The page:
Can a company prosecute you for falsifying a time card after you were terminated you for a different reason?

UPDATED: Jun 25, 2012

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Can a company prosecute you for falsifying a time card after you were terminated you for a different reason?

I was terminated as a store manager 2 weeks ago. They Sad it was because of poor performance. It happened while I was out due to hurting my foot. I didn’t’t feel I had poor performance and had made bonuses the month before. I filed for unemployment and my claim officer said that they saidthey fired me because of falsifying time cards and that they have proof if needed. I have not done that to my knowledge. If this were true then why didn’t they tell me that when they fired me? So is it possible be prosecuted for this?

Asked on June 25, 2012 under Employment Labor Law, Idaho


FreeAdvice Contributing Attorney / FreeAdvice Contributing Attorney

Answered 10 years ago | Contributor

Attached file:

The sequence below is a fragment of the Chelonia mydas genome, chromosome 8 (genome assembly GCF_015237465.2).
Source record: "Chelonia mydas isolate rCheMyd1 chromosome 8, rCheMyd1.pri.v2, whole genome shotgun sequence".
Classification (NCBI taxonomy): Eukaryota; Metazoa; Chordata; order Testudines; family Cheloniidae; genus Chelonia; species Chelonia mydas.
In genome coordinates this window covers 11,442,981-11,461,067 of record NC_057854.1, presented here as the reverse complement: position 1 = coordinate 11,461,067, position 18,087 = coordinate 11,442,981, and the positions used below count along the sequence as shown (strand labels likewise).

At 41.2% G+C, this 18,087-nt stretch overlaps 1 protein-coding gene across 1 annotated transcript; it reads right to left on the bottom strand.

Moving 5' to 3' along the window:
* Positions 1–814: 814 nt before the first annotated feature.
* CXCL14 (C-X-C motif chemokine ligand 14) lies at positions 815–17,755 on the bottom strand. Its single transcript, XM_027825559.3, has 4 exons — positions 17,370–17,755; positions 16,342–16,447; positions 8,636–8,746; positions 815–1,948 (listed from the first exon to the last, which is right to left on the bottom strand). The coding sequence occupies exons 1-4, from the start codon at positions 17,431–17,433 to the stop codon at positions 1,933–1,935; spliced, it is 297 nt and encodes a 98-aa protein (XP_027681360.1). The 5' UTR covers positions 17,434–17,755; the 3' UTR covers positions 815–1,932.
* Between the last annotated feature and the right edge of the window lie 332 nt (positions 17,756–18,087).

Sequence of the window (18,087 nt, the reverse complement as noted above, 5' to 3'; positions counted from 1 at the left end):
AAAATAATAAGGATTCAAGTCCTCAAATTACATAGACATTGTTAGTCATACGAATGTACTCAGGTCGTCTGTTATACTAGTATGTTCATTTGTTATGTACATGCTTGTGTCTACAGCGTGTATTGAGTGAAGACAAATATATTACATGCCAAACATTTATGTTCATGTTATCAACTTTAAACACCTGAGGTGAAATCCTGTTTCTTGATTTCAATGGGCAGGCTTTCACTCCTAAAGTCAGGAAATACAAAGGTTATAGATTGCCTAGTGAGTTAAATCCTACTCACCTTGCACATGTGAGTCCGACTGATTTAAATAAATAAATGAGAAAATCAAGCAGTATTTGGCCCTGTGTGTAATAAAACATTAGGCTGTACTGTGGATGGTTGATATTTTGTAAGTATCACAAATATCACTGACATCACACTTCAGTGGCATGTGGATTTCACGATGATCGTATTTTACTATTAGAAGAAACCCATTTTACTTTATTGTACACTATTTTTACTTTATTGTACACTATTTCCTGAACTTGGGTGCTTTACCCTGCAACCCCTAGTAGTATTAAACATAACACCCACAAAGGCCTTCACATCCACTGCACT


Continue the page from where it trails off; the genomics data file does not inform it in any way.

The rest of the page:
Under the laws of all states in this country an employee is terminable at will unless there is a written contract to the contrary.

If your former employer gave as a reason for your termination poor performance when in reality you had falisfied your time card, it is possible that after the fact your former employer could file a police report for falsifying time records based upon newly discovered evidence on its part.

IMPORTANT NOTICE: The Answer(s) provided above are for general information only. The attorney providing the answer was not serving as the attorney for the person submitting the question or in any attorney-client relationship with such person. Laws may vary from state to state, and sometimes change. Tiny variations in the facts, or a fact not set forth in a question, often can change a legal outcome or an attorney's conclusion. Although has verified the attorney was admitted to practice law in at least one jurisdiction, he or she may not be authorized to practice law in the jurisdiction referred to in the question, nor is he or she necessarily experienced in the area of the law involved. Unlike the information in the Answer(s) above, upon which you should NOT rely, for personal advice you can rely upon we suggest you retain an attorney to represent you.

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